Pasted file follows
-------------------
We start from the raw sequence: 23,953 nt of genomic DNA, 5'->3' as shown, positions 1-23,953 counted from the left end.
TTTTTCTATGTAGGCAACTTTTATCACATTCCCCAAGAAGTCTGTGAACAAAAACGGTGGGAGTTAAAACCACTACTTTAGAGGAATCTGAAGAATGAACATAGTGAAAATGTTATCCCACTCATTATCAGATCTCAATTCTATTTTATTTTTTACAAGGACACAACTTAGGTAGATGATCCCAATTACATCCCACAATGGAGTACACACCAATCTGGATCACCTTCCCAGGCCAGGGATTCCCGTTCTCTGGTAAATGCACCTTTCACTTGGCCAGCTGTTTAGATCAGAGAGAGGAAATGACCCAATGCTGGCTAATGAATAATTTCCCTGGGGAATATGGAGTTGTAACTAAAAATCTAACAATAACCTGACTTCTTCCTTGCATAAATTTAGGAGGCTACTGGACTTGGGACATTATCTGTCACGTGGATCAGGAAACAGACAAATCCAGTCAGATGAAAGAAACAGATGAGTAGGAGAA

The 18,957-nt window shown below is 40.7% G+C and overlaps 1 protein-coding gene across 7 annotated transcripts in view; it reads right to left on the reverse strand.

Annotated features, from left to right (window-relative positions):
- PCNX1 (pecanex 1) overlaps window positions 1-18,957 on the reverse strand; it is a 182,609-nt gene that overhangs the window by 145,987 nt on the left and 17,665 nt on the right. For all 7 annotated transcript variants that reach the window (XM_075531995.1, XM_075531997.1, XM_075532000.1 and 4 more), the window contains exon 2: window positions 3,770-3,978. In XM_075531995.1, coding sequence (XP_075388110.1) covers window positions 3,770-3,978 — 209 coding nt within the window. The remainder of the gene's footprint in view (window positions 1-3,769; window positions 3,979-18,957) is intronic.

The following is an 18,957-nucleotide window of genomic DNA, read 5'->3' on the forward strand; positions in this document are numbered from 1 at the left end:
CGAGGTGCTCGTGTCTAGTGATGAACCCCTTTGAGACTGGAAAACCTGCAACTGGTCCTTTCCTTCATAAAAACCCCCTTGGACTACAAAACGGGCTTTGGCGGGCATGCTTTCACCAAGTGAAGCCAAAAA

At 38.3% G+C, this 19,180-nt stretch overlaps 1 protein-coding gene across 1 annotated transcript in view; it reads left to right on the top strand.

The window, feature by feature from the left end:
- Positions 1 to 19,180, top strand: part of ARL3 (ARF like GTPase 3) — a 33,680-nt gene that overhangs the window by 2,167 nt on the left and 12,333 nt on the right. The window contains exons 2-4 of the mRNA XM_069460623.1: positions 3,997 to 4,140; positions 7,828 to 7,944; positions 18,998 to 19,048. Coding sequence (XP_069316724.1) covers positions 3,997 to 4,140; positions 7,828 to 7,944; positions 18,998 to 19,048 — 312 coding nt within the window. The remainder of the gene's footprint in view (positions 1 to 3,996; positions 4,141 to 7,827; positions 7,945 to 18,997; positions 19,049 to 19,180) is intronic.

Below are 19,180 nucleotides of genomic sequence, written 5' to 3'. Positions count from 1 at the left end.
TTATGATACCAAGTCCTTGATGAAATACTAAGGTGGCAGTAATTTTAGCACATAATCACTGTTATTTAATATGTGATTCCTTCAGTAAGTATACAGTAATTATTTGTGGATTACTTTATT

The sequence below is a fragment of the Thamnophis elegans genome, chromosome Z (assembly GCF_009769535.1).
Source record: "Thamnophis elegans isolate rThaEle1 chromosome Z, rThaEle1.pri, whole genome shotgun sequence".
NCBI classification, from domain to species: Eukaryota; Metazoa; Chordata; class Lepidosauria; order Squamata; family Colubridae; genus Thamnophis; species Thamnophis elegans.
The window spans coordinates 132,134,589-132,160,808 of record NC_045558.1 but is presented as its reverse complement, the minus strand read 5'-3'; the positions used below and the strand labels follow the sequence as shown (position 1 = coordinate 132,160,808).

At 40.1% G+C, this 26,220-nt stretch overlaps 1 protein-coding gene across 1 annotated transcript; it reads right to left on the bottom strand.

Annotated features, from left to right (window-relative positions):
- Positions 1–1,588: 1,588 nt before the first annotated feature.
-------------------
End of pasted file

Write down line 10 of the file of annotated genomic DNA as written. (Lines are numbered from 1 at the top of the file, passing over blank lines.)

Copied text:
- Positions 1 to 19,180, top strand: part of ARL3 (ARF like GTPase 3) — a 33,680-nt gene that overhangs the window by 2,167 nt on the left and 12,333 nt on the right. The window contains exons 2-4 of the mRNA XM_069460623.1: positions 3,997 to 4,140; positions 7,828 to 7,944; positions 18,998 to 19,048. Coding sequence (XP_069316724.1) covers positions 3,997 to 4,140; positions 7,828 to 7,944; positions 18,998 to 19,048 — 312 coding nt within the window. The remainder of the gene's footprint in view (positions 1 to 3,996; positions 4,141 to 7,827; positions 7,945 to 18,997; positions 19,049 to 19,180) is intronic.